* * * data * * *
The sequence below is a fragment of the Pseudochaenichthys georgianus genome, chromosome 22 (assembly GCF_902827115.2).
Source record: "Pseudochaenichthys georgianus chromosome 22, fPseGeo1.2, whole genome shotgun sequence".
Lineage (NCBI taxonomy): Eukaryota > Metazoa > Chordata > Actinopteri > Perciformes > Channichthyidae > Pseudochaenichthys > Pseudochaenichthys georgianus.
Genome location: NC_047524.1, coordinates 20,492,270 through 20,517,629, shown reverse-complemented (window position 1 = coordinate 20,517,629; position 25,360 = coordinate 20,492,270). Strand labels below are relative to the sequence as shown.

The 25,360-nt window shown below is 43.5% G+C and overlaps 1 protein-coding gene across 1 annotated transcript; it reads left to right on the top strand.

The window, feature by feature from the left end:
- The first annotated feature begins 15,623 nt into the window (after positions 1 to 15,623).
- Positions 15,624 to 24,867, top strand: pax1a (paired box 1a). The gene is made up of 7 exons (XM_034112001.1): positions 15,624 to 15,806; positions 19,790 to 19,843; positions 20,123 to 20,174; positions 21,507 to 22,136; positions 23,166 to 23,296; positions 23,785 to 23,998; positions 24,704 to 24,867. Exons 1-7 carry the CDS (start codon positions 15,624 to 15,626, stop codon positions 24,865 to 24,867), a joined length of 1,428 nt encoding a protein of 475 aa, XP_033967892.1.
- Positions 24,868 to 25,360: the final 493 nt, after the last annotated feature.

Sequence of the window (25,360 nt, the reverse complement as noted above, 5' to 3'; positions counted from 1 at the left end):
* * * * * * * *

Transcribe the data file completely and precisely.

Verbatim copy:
The sequence below is a fragment of the Pseudochaenichthys georgianus genome, chromosome 22 (assembly GCF_902827115.2).
Source record: "Pseudochaenichthys georgianus chromosome 22, fPseGeo1.2, whole genome shotgun sequence".
Lineage (NCBI taxonomy): Eukaryota > Metazoa > Chordata > Actinopteri > Perciformes > Channichthyidae > Pseudochaenichthys > Pseudochaenichthys georgianus.
Genome location: NC_047524.1, coordinates 20,492,270 through 20,517,629, shown reverse-complemented (window position 1 = coordinate 20,517,629; position 25,360 = coordinate 20,492,270). Strand labels below are relative to the sequence as shown.

The 25,360-nt window shown below is 43.5% G+C and overlaps 1 protein-coding gene across 1 annotated transcript; it reads left to right on the top strand.

The window, feature by feature from the left end:
- The first annotated feature begins 15,623 nt into the window (after positions 1 to 15,623).
- Positions 15,624 to 24,867, top strand: pax1a (paired box 1a). The gene is made up of 7 exons (XM_034112001.1): positions 15,624 to 15,806; positions 19,790 to 19,843; positions 20,123 to 20,174; positions 21,507 to 22,136; positions 23,166 to 23,296; positions 23,785 to 23,998; positions 24,704 to 24,867. Exons 1-7 carry the CDS (start codon positions 15,624 to 15,626, stop codon positions 24,865 to 24,867), a joined length of 1,428 nt encoding a protein of 475 aa, XP_033967892.1.
- Positions 24,868 to 25,360: the final 493 nt, after the last annotated feature.

Sequence of the window (25,360 nt, the reverse complement as noted above, 5' to 3'; positions counted from 1 at the left end):